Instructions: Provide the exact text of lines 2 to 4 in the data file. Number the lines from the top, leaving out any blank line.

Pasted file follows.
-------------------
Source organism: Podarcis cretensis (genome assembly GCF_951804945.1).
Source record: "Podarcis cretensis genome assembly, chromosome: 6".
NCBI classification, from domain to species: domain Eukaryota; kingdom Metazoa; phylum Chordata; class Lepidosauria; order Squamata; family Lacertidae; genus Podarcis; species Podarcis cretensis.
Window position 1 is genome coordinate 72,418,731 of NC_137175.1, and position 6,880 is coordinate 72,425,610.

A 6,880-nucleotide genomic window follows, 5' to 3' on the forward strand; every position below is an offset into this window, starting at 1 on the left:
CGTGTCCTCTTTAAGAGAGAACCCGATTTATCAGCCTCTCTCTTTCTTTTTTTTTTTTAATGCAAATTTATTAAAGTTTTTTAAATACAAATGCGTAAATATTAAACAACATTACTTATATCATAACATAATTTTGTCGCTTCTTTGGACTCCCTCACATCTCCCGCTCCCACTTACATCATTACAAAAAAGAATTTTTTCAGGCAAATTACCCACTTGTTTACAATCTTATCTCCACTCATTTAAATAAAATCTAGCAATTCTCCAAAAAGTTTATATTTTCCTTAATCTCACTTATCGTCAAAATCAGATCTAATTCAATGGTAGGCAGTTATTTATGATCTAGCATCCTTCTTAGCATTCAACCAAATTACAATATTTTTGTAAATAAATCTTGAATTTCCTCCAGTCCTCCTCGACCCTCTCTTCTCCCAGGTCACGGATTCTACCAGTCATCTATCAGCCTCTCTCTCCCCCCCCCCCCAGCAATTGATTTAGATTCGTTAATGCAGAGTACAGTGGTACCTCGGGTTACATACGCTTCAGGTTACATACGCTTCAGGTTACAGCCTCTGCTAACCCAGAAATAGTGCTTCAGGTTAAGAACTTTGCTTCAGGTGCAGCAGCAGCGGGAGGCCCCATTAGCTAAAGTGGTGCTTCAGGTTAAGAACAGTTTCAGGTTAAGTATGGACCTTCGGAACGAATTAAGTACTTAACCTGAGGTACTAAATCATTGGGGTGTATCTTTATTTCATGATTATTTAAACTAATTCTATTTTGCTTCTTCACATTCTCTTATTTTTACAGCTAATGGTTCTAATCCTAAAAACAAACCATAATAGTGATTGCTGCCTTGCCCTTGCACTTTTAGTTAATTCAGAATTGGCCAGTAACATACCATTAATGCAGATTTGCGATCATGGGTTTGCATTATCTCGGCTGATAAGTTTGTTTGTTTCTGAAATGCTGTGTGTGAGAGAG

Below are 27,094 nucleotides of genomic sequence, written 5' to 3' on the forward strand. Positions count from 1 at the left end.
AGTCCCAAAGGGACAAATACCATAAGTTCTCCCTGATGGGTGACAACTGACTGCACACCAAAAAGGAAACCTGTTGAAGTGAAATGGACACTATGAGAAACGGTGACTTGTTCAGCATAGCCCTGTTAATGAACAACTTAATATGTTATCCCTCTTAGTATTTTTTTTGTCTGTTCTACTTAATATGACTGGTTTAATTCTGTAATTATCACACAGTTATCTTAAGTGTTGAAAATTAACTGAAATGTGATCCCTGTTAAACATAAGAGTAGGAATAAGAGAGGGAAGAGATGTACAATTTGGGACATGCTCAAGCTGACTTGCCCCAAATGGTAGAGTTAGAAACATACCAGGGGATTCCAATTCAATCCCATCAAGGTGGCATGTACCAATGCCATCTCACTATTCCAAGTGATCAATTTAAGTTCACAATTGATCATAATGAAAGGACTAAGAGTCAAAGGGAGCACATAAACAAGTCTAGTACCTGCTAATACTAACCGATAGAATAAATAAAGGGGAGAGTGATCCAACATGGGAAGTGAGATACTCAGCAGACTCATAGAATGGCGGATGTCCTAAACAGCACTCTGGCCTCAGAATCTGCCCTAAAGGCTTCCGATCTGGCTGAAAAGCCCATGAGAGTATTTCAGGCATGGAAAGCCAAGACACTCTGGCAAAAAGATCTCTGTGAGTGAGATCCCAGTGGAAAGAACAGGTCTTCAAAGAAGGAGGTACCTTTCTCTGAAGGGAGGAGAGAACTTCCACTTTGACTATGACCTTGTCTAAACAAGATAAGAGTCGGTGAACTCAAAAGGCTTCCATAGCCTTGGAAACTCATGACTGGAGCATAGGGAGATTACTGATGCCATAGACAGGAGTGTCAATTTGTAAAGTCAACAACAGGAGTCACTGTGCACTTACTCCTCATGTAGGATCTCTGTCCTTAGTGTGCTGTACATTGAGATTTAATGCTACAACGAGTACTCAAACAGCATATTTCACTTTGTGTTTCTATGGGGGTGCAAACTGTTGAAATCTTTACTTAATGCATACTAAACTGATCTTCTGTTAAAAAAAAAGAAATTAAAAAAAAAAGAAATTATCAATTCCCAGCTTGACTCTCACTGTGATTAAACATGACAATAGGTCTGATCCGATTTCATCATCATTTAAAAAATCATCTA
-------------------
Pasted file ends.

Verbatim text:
Source record: "Podarcis cretensis genome assembly, chromosome: 6".
NCBI classification, from domain to species: domain Eukaryota; kingdom Metazoa; phylum Chordata; class Lepidosauria; order Squamata; family Lacertidae; genus Podarcis; species Podarcis cretensis.
Window position 1 is genome coordinate 72,418,731 of NC_137175.1, and position 6,880 is coordinate 72,425,610.